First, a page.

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J Med Microbiol. 2007 Oct;56(Pt 10):1377-85.

A virulent genotype of Microsporum canis is responsible for the majority of human infections.

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Institute of Microbiology and Hygiene (Charité), Humboldt University, Dorotheenstr. 96, D-10117, Berlin, Germany.


The zoophilic dermatophyte species Microsporum canis belongs to the Arthroderma otae complex and is known to mate with tester strains of that teleomorph species, at least in the laboratory. Human infections are likely to be acquired from the fur of cats, dogs and horses. Epidemiological studies to reveal sources and routes of infection have been hampered by a lack of polymorphic molecular markers. Human cases mainly concern moderately inflammatory tinea corporis and tinea capitis, but, as cases of highly inflammatory ringworm are also observed, the question arises as to whether all lineages of M. canis are equally virulent to humans. In this study, two microsatellite markers were developed and used to analyse a global set of 101 M. canis strains to reveal patterns of genetic variation and dispersal. Using a Bayesian and a distance approach for structuring the M. canis samples, three populations could be distinguished, with evidence of recombination in one of them (III). This population contained 44 % of the animal isolates and only 9 % of the human strains. Population I, with strictly clonal reproduction (comprising a single multilocus genotype), contained 74 % of the global collection of strains from humans, but only 23 % of the animal strains. From these findings, it was concluded that population differentiation in M. canis is not allopatric, but rather is due to the emergence of a (virulent) genotype that has a high potential to infect the human host. Adaptation of genotypes resulting in a particular clinical manifestation was not evident. Furthermore, isolates from horses did not show a monophyletic clustering.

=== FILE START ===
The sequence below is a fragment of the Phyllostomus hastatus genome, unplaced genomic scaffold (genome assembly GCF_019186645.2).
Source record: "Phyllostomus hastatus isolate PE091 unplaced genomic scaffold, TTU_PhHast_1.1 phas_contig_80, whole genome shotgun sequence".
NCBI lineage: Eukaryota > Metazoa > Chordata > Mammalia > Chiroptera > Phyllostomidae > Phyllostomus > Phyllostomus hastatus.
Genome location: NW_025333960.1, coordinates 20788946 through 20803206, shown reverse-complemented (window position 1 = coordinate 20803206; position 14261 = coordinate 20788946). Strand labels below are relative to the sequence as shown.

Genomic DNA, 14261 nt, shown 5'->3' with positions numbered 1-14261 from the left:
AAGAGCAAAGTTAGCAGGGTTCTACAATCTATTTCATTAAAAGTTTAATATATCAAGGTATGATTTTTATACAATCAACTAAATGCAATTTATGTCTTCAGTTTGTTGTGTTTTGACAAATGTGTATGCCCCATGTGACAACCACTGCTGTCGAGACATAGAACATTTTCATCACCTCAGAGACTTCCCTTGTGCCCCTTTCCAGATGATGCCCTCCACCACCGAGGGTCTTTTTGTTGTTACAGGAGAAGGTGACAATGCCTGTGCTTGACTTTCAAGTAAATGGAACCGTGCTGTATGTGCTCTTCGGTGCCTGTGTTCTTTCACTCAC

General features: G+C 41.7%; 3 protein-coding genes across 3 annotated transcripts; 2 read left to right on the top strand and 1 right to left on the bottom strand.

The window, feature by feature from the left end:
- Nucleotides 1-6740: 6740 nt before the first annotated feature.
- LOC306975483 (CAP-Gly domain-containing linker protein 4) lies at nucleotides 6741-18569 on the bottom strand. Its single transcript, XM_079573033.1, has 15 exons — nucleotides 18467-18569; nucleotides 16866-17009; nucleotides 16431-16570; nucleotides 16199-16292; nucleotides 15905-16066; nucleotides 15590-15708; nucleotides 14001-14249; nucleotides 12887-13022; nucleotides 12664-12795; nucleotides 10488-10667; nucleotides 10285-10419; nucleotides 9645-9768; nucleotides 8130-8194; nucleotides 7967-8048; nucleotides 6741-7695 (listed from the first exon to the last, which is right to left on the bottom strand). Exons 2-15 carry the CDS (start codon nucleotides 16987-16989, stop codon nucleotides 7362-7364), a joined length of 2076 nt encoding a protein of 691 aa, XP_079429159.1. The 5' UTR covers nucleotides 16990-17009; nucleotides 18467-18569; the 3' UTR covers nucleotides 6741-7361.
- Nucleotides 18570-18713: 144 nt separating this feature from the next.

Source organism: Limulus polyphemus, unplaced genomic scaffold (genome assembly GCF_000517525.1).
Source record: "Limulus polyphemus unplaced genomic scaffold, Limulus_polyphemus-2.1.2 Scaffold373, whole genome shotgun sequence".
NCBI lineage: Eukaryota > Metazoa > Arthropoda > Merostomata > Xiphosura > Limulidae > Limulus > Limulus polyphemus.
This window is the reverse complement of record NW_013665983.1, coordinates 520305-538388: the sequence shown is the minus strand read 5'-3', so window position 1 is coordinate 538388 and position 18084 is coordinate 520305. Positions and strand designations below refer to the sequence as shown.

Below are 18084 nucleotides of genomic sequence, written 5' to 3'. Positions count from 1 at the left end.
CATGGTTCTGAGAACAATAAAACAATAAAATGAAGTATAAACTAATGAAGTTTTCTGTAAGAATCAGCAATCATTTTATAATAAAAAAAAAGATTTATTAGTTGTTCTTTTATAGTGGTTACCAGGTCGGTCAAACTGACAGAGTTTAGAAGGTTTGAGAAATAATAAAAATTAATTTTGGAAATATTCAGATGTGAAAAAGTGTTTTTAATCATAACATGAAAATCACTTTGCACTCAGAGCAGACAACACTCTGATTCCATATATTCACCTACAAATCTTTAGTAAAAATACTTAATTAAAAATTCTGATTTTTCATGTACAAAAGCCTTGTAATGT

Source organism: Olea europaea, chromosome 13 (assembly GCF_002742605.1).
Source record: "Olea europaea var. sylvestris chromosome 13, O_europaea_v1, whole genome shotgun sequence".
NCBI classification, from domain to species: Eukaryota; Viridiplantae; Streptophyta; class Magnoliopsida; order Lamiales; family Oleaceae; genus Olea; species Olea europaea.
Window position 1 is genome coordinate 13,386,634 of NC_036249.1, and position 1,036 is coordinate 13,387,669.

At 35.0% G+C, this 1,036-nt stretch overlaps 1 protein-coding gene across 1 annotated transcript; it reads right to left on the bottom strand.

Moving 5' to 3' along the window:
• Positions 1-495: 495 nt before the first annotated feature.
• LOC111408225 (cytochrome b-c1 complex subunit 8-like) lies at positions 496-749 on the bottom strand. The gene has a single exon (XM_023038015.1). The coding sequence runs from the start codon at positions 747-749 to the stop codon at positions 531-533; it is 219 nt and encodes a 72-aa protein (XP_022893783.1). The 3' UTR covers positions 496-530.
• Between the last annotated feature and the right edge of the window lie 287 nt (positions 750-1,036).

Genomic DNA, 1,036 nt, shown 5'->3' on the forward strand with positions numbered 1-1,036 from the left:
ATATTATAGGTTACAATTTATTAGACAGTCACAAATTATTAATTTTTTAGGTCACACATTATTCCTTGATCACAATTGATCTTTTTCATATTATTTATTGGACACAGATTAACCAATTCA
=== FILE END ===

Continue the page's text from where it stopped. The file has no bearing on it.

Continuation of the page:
[Indexed for MEDLINE]

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